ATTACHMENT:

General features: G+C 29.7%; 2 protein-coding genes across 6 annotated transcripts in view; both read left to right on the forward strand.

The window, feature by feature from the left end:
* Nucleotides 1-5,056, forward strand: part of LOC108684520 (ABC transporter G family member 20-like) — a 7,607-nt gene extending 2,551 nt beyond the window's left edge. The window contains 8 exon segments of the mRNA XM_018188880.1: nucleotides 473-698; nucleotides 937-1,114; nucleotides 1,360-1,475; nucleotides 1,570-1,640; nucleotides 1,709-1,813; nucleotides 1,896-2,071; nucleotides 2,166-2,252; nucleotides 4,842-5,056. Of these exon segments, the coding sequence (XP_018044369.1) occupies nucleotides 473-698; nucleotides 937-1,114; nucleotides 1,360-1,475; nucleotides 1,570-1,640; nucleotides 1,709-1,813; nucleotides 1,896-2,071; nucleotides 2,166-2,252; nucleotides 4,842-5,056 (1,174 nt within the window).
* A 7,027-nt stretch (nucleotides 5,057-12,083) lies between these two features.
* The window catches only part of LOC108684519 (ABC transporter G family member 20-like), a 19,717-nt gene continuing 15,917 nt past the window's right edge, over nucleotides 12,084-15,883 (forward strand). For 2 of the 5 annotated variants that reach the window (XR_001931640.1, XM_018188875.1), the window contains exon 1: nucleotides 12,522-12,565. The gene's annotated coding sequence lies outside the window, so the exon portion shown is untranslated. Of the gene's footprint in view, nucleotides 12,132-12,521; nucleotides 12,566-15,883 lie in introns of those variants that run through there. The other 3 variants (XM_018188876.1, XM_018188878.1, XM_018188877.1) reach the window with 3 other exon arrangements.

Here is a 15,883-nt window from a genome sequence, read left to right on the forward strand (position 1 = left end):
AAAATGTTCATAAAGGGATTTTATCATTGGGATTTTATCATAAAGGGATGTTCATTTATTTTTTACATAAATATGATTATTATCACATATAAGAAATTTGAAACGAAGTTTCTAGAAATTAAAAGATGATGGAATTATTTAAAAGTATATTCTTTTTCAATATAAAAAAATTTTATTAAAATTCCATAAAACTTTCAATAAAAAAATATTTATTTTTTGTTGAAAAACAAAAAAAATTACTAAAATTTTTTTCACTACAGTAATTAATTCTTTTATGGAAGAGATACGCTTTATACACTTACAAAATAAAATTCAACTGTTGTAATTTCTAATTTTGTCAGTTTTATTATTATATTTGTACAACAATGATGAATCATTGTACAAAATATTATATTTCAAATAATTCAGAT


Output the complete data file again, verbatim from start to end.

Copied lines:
General features: G+C 29.7%; 2 protein-coding genes across 6 annotated transcripts in view; both read left to right on the forward strand.

The window, feature by feature from the left end:
* Nucleotides 1-5,056, forward strand: part of LOC108684520 (ABC transporter G family member 20-like) — a 7,607-nt gene extending 2,551 nt beyond the window's left edge. The window contains 8 exon segments of the mRNA XM_018188880.1: nucleotides 473-698; nucleotides 937-1,114; nucleotides 1,360-1,475; nucleotides 1,570-1,640; nucleotides 1,709-1,813; nucleotides 1,896-2,071; nucleotides 2,166-2,252; nucleotides 4,842-5,056. Of these exon segments, the coding sequence (XP_018044369.1) occupies nucleotides 473-698; nucleotides 937-1,114; nucleotides 1,360-1,475; nucleotides 1,570-1,640; nucleotides 1,709-1,813; nucleotides 1,896-2,071; nucleotides 2,166-2,252; nucleotides 4,842-5,056 (1,174 nt within the window).
* A 7,027-nt stretch (nucleotides 5,057-12,083) lies between these two features.
* The window catches only part of LOC108684519 (ABC transporter G family member 20-like), a 19,717-nt gene continuing 15,917 nt past the window's right edge, over nucleotides 12,084-15,883 (forward strand). For 2 of the 5 annotated variants that reach the window (XR_001931640.1, XM_018188875.1), the window contains exon 1: nucleotides 12,522-12,565. The gene's annotated coding sequence lies outside the window, so the exon portion shown is untranslated. Of the gene's footprint in view, nucleotides 12,132-12,521; nucleotides 12,566-15,883 lie in introns of those variants that run through there. The other 3 variants (XM_018188876.1, XM_018188878.1, XM_018188877.1) reach the window with 3 other exon arrangements.

Here is a 15,883-nt window from a genome sequence, read left to right on the forward strand (position 1 = left end):
AAAATGTTCATAAAGGGATTTTATCATTGGGATTTTATCATAAAGGGATGTTCATTTATTTTTTACATAAATATGATTATTATCACATATAAGAAATTTGAAACGAAGTTTCTAGAAATTAAAAGATGATGGAATTATTTAAAAGTATATTCTTTTTCAATATAAAAAAATTTTATTAAAATTCCATAAAACTTTCAATAAAAAAATATTTATTTTTTGTTGAAAAACAAAAAAAATTACTAAAATTTTTTTCACTACAGTAATTAATTCTTTTATGGAAGAGATACGCTTTATACACTTACAAAATAAAATTCAACTGTTGTAATTTCTAATTTTGTCAGTTTTATTATTATATTTGTACAACAATGATGAATCATTGTACAAAATATTATATTTCAAATAATTCAGAT